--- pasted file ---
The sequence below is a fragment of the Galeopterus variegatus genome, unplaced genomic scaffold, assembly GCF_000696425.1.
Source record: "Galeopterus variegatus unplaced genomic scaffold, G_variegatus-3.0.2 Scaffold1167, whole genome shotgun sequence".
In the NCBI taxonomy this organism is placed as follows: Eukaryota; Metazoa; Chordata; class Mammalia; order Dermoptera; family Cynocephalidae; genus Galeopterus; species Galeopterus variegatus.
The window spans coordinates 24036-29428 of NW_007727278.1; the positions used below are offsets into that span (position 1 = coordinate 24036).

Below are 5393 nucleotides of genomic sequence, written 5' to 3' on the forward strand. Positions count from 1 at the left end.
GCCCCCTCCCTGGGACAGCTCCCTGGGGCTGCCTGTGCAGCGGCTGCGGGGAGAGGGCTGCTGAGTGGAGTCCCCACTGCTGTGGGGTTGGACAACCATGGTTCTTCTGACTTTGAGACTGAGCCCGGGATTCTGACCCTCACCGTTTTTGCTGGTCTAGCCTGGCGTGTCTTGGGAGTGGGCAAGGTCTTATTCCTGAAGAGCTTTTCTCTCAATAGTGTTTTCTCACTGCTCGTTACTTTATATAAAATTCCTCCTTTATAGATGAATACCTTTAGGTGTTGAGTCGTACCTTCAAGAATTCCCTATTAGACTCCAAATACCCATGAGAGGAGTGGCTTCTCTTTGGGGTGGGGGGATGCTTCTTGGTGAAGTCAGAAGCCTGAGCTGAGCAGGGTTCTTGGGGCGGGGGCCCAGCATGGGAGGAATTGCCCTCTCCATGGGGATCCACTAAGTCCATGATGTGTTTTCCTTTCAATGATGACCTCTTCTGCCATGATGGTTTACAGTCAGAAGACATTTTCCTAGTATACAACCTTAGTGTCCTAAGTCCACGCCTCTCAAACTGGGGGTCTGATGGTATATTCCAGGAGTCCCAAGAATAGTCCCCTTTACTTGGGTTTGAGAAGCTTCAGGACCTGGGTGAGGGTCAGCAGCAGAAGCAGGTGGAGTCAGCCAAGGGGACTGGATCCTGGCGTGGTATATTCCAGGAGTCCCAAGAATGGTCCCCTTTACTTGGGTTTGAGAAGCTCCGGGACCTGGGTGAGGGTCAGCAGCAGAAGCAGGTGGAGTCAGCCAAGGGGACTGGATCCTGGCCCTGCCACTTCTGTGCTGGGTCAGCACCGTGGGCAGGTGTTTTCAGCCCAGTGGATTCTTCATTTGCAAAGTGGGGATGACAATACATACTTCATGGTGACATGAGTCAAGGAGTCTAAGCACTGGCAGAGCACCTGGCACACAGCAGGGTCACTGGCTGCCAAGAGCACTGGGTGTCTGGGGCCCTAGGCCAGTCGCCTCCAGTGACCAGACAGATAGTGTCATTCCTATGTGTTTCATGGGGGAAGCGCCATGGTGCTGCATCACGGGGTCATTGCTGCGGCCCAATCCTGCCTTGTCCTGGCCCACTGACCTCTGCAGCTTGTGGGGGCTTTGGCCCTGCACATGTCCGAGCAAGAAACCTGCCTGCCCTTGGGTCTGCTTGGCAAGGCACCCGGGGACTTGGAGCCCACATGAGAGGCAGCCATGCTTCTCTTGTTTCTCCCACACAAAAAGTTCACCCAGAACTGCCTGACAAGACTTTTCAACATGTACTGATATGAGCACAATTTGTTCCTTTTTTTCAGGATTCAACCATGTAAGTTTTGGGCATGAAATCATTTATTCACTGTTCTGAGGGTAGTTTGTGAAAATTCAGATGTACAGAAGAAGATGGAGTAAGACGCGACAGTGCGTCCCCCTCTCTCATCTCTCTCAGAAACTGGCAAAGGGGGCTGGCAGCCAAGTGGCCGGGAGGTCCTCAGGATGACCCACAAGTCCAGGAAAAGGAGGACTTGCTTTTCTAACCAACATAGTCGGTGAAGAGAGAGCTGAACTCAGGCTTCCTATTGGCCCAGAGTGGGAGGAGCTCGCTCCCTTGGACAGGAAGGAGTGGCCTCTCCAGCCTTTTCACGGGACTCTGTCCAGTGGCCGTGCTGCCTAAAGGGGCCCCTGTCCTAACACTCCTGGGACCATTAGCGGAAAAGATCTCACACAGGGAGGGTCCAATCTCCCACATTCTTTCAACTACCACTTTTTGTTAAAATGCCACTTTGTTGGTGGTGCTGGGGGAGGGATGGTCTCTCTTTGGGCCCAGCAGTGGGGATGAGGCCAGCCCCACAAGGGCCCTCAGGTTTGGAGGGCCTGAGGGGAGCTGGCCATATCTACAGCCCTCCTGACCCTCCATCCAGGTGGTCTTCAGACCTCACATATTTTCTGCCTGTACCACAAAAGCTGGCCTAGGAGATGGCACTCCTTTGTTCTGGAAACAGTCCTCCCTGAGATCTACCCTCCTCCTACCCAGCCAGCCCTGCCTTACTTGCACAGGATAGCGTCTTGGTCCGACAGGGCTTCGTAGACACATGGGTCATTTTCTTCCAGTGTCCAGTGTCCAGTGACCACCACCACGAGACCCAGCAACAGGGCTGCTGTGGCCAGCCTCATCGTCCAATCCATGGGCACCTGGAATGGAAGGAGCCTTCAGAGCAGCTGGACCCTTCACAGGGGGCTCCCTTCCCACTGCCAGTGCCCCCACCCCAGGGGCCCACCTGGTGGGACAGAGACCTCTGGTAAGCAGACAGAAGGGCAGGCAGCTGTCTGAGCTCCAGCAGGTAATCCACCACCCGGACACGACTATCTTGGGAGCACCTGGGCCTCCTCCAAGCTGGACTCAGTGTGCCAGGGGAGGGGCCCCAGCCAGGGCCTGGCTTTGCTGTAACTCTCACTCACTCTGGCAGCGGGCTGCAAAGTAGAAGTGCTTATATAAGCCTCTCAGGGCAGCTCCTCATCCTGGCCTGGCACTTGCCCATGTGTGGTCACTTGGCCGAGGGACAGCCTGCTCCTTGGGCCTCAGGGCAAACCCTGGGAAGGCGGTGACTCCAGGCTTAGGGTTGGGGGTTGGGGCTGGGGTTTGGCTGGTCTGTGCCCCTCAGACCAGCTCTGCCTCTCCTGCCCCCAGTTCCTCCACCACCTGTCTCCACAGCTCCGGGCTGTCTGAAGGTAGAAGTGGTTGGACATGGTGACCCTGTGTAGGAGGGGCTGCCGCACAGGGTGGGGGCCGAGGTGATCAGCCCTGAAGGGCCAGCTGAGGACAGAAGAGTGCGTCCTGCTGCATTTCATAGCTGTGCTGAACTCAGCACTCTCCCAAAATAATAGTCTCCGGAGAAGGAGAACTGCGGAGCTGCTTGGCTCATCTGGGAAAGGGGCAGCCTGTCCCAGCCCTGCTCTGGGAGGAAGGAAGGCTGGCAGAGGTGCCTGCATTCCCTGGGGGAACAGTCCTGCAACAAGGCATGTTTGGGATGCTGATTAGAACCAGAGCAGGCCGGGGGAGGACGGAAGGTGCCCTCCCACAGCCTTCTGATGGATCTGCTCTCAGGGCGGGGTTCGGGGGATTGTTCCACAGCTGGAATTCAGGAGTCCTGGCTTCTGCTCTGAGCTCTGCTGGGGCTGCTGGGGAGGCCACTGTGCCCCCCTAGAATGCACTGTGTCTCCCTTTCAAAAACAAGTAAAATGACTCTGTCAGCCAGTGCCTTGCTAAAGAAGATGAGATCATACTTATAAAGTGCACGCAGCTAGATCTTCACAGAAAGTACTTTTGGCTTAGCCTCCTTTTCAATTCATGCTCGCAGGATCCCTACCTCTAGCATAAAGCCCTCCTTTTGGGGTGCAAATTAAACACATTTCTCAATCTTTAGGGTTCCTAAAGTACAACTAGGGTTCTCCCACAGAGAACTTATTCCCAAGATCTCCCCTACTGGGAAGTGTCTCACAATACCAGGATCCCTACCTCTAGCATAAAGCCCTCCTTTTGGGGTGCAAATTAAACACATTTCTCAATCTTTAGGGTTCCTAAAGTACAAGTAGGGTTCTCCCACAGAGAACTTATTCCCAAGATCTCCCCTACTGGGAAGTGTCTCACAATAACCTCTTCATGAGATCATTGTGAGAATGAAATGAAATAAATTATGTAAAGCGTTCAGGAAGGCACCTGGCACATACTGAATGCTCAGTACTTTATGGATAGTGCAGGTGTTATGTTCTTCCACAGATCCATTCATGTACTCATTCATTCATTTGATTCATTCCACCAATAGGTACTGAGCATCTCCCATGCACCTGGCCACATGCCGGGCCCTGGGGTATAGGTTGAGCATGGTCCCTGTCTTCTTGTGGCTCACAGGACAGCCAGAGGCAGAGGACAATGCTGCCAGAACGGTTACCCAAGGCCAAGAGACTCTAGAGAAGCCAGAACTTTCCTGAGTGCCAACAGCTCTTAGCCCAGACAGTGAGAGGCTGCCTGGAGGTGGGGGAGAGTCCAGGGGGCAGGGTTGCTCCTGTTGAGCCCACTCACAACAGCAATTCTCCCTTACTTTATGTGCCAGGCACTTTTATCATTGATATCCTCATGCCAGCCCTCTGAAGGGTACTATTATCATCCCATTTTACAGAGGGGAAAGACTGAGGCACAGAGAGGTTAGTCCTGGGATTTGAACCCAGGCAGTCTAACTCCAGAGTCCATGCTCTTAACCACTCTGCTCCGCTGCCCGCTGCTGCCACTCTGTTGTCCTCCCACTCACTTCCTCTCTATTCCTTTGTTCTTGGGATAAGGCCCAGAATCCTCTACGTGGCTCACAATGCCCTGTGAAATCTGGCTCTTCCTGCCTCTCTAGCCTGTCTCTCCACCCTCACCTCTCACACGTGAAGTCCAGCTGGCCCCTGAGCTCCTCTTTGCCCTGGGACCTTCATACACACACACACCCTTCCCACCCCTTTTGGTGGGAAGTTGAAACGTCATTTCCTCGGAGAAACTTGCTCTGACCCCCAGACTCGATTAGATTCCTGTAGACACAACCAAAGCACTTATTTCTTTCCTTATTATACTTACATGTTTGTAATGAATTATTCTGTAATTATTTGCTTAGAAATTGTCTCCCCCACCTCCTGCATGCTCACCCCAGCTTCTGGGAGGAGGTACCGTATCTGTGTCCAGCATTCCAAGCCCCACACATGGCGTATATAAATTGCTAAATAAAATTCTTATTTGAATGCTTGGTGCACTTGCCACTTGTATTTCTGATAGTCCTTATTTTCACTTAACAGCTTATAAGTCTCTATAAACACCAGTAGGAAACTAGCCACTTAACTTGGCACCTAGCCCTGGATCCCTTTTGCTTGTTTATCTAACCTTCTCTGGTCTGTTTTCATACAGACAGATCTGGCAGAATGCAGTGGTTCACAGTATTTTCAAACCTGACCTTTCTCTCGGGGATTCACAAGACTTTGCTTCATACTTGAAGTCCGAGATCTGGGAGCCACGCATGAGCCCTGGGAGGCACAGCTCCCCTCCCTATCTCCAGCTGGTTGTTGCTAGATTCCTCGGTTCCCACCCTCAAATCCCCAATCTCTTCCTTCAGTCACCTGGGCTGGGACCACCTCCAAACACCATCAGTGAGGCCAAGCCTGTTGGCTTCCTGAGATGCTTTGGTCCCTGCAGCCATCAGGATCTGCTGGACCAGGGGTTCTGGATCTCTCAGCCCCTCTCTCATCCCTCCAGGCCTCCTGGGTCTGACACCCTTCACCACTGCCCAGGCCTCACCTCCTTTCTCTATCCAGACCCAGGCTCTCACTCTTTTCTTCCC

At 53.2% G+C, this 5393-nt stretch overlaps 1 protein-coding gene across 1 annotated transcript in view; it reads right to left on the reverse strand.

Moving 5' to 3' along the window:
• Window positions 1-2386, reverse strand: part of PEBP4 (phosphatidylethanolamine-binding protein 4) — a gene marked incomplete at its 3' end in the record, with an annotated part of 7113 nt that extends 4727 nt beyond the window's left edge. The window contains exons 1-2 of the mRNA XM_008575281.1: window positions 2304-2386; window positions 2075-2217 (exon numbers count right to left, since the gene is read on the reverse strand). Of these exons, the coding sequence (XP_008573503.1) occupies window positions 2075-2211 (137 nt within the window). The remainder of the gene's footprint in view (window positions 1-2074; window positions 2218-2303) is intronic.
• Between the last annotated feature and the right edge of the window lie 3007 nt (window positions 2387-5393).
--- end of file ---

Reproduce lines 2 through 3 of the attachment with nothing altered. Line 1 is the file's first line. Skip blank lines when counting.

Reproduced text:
Source record: "Galeopterus variegatus unplaced genomic scaffold, G_variegatus-3.0.2 Scaffold1167, whole genome shotgun sequence".
In the NCBI taxonomy this organism is placed as follows: Eukaryota; Metazoa; Chordata; class Mammalia; order Dermoptera; family Cynocephalidae; genus Galeopterus; species Galeopterus variegatus.